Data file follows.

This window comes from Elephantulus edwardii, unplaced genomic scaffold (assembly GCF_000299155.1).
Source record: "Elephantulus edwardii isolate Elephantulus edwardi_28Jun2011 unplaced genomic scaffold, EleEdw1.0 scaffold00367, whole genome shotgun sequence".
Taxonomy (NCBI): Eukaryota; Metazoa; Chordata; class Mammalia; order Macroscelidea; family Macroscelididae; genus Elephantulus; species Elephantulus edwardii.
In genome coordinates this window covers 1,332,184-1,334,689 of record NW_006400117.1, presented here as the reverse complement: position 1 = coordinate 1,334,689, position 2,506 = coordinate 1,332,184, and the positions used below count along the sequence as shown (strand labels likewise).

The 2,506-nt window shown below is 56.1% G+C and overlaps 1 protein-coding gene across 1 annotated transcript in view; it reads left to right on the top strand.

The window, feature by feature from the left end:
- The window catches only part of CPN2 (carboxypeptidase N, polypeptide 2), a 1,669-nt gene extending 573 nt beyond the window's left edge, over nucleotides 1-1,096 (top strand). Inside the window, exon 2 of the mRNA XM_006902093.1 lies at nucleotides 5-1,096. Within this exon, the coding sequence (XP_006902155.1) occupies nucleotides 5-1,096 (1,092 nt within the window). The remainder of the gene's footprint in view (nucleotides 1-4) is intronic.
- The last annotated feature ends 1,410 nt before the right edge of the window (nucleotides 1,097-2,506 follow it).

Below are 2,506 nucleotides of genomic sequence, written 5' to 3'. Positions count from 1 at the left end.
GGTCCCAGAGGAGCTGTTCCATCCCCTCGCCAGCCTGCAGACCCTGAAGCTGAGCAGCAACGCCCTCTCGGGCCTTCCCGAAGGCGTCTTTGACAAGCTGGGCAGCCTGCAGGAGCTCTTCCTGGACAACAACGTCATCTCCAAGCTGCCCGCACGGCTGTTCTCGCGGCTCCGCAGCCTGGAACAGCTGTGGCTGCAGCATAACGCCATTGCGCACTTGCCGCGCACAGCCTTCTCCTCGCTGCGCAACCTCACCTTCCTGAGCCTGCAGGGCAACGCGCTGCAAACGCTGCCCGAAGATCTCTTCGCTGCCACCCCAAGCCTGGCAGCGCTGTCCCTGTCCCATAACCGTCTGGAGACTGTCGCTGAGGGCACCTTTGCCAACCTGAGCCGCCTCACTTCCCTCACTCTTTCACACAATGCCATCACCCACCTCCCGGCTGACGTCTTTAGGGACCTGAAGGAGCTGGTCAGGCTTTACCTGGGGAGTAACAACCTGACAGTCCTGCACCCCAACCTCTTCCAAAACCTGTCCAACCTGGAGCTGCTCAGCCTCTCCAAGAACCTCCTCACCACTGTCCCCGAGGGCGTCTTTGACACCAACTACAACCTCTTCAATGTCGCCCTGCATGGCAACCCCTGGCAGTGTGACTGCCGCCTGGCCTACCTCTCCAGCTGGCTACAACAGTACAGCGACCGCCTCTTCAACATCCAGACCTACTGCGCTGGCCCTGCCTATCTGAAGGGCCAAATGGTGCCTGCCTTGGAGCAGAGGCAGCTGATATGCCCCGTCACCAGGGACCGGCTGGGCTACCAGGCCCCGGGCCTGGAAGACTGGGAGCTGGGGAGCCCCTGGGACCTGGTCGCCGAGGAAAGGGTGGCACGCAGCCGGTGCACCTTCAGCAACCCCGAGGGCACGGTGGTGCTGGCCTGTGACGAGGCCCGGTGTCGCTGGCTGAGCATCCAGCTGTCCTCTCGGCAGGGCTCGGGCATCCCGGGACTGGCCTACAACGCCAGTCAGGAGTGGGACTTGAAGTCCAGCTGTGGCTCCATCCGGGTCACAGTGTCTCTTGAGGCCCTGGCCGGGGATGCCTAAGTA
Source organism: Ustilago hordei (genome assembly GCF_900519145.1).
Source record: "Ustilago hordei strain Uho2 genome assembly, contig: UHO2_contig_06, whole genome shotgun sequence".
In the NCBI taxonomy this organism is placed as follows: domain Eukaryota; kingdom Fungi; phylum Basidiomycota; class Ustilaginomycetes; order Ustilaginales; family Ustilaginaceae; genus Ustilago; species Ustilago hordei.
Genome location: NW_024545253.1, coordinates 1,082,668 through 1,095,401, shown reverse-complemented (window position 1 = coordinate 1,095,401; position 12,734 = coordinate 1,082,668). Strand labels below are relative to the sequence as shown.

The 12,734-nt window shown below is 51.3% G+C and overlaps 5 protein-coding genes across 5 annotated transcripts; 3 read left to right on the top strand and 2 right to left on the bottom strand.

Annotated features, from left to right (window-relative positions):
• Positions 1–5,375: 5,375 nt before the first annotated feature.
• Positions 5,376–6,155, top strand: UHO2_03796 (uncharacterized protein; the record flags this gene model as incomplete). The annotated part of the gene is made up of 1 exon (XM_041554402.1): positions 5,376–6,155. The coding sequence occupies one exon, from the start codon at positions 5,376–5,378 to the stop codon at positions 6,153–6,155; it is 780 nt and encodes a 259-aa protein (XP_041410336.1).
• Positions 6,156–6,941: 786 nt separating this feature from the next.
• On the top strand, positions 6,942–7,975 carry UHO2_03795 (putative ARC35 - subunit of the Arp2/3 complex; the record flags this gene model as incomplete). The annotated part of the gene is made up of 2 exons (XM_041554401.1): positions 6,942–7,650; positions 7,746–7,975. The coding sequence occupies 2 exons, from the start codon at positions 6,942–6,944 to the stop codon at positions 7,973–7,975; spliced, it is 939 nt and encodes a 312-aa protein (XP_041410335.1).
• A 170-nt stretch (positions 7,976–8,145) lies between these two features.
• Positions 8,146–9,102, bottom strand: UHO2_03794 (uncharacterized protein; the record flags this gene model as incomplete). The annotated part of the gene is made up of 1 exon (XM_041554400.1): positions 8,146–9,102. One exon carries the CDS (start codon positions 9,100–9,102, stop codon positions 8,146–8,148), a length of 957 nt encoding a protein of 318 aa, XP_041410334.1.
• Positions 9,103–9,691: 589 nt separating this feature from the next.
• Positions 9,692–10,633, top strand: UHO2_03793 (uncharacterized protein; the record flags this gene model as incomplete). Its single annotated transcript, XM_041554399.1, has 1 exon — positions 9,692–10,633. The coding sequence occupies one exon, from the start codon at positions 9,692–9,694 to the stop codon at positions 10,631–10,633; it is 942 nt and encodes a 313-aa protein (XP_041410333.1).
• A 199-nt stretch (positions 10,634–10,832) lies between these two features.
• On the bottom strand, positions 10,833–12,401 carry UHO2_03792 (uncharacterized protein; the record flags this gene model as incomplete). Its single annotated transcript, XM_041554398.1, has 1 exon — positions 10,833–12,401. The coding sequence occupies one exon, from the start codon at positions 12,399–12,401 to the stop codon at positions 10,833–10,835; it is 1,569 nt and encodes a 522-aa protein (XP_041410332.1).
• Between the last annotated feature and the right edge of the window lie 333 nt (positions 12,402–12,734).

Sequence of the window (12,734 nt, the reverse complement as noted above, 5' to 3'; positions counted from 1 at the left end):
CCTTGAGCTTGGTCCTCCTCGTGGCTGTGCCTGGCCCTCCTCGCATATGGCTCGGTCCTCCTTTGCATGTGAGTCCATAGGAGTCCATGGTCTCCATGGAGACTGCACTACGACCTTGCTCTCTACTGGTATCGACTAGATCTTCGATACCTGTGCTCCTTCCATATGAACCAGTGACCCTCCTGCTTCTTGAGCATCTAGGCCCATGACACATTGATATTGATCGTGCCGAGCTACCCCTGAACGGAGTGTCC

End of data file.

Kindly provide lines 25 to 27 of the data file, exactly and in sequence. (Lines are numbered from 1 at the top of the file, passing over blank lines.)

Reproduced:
• A 199-nt stretch (positions 10,634–10,832) lies between these two features.
• On the bottom strand, positions 10,833–12,401 carry UHO2_03792 (uncharacterized protein; the record flags this gene model as incomplete). Its single annotated transcript, XM_041554398.1, has 1 exon — positions 10,833–12,401. The coding sequence occupies one exon, from the start codon at positions 12,399–12,401 to the stop codon at positions 10,833–10,835; it is 1,569 nt and encodes a 522-aa protein (XP_041410332.1).
• Between the last annotated feature and the right edge of the window lie 333 nt (positions 12,402–12,734).